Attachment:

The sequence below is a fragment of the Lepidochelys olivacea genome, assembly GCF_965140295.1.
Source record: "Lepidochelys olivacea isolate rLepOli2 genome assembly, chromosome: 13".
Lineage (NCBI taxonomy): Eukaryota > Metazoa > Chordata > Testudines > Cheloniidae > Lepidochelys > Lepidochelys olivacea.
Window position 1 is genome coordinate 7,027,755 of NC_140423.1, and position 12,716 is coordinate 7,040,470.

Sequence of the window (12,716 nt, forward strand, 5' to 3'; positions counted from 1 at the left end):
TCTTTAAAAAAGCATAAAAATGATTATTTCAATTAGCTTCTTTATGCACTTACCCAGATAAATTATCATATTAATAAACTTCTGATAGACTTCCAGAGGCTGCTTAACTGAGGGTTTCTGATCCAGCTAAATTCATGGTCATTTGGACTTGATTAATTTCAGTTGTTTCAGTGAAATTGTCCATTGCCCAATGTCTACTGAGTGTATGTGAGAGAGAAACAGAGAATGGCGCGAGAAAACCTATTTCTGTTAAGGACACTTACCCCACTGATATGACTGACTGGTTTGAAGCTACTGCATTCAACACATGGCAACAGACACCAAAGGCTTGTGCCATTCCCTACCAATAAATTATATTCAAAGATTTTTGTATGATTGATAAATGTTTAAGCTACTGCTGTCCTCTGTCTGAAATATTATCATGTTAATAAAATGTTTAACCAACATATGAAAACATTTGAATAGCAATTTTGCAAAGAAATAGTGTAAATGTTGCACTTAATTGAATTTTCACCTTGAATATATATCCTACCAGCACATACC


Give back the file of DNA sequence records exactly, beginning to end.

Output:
The sequence below is a fragment of the Lepidochelys olivacea genome, assembly GCF_965140295.1.
Source record: "Lepidochelys olivacea isolate rLepOli2 genome assembly, chromosome: 13".
Lineage (NCBI taxonomy): Eukaryota > Metazoa > Chordata > Testudines > Cheloniidae > Lepidochelys > Lepidochelys olivacea.
Window position 1 is genome coordinate 7,027,755 of NC_140423.1, and position 12,716 is coordinate 7,040,470.

Sequence of the window (12,716 nt, forward strand, 5' to 3'; positions counted from 1 at the left end):
TCTTTAAAAAAGCATAAAAATGATTATTTCAATTAGCTTCTTTATGCACTTACCCAGATAAATTATCATATTAATAAACTTCTGATAGACTTCCAGAGGCTGCTTAACTGAGGGTTTCTGATCCAGCTAAATTCATGGTCATTTGGACTTGATTAATTTCAGTTGTTTCAGTGAAATTGTCCATTGCCCAATGTCTACTGAGTGTATGTGAGAGAGAAACAGAGAATGGCGCGAGAAAACCTATTTCTGTTAAGGACACTTACCCCACTGATATGACTGACTGGTTTGAAGCTACTGCATTCAACACATGGCAACAGACACCAAAGGCTTGTGCCATTCCCTACCAATAAATTATATTCAAAGATTTTTGTATGATTGATAAATGTTTAAGCTACTGCTGTCCTCTGTCTGAAATATTATCATGTTAATAAAATGTTTAACCAACATATGAAAACATTTGAATAGCAATTTTGCAAAGAAATAGTGTAAATGTTGCACTTAATTGAATTTTCACCTTGAATATATATCCTACCAGCACATACC